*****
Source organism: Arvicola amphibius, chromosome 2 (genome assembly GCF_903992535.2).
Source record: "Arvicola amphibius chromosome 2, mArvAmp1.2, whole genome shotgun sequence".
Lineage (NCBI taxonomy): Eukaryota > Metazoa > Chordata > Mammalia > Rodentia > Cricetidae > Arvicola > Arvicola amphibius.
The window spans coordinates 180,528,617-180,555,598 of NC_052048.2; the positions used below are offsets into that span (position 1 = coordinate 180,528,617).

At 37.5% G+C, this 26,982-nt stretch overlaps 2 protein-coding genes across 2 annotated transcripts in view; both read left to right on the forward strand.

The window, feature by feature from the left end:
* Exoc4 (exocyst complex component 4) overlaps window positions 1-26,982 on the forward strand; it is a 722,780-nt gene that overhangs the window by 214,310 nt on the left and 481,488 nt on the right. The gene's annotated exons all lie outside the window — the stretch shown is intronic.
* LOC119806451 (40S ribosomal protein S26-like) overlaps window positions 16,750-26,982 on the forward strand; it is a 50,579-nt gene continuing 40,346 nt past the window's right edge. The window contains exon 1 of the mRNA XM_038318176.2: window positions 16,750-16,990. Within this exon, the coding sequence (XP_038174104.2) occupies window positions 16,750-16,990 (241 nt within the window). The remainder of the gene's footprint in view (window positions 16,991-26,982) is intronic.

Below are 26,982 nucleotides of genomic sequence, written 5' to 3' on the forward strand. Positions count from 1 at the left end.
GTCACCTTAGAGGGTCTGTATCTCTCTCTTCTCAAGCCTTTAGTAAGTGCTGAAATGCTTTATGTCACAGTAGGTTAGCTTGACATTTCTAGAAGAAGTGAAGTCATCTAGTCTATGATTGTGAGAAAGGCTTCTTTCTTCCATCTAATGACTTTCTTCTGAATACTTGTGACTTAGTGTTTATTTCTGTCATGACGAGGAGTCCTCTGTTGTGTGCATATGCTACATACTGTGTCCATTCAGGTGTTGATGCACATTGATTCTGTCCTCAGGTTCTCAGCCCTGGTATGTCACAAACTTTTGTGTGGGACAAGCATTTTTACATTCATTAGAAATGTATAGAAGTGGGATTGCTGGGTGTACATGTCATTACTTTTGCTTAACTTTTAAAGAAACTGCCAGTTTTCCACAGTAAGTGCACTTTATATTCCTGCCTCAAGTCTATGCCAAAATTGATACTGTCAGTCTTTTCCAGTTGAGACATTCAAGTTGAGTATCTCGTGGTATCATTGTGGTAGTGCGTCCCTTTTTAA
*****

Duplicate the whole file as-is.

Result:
Source organism: Arvicola amphibius, chromosome 2 (genome assembly GCF_903992535.2).
Source record: "Arvicola amphibius chromosome 2, mArvAmp1.2, whole genome shotgun sequence".
Lineage (NCBI taxonomy): Eukaryota > Metazoa > Chordata > Mammalia > Rodentia > Cricetidae > Arvicola > Arvicola amphibius.
The window spans coordinates 180,528,617-180,555,598 of NC_052048.2; the positions used below are offsets into that span (position 1 = coordinate 180,528,617).

At 37.5% G+C, this 26,982-nt stretch overlaps 2 protein-coding genes across 2 annotated transcripts in view; both read left to right on the forward strand.

The window, feature by feature from the left end:
* Exoc4 (exocyst complex component 4) overlaps window positions 1-26,982 on the forward strand; it is a 722,780-nt gene that overhangs the window by 214,310 nt on the left and 481,488 nt on the right. The gene's annotated exons all lie outside the window — the stretch shown is intronic.
* LOC119806451 (40S ribosomal protein S26-like) overlaps window positions 16,750-26,982 on the forward strand; it is a 50,579-nt gene continuing 40,346 nt past the window's right edge. The window contains exon 1 of the mRNA XM_038318176.2: window positions 16,750-16,990. Within this exon, the coding sequence (XP_038174104.2) occupies window positions 16,750-16,990 (241 nt within the window). The remainder of the gene's footprint in view (window positions 16,991-26,982) is intronic.

Below are 26,982 nucleotides of genomic sequence, written 5' to 3' on the forward strand. Positions count from 1 at the left end.
GTCACCTTAGAGGGTCTGTATCTCTCTCTTCTCAAGCCTTTAGTAAGTGCTGAAATGCTTTATGTCACAGTAGGTTAGCTTGACATTTCTAGAAGAAGTGAAGTCATCTAGTCTATGATTGTGAGAAAGGCTTCTTTCTTCCATCTAATGACTTTCTTCTGAATACTTGTGACTTAGTGTTTATTTCTGTCATGACGAGGAGTCCTCTGTTGTGTGCATATGCTACATACTGTGTCCATTCAGGTGTTGATGCACATTGATTCTGTCCTCAGGTTCTCAGCCCTGGTATGTCACAAACTTTTGTGTGGGACAAGCATTTTTACATTCATTAGAAATGTATAGAAGTGGGATTGCTGGGTGTACATGTCATTACTTTTGCTTAACTTTTAAAGAAACTGCCAGTTTTCCACAGTAAGTGCACTTTATATTCCTGCCTCAAGTCTATGCCAAAATTGATACTGTCAGTCTTTTCCAGTTGAGACATTCAAGTTGAGTATCTCGTGGTATCATTGTGGTAGTGCGTCCCTTTTTAA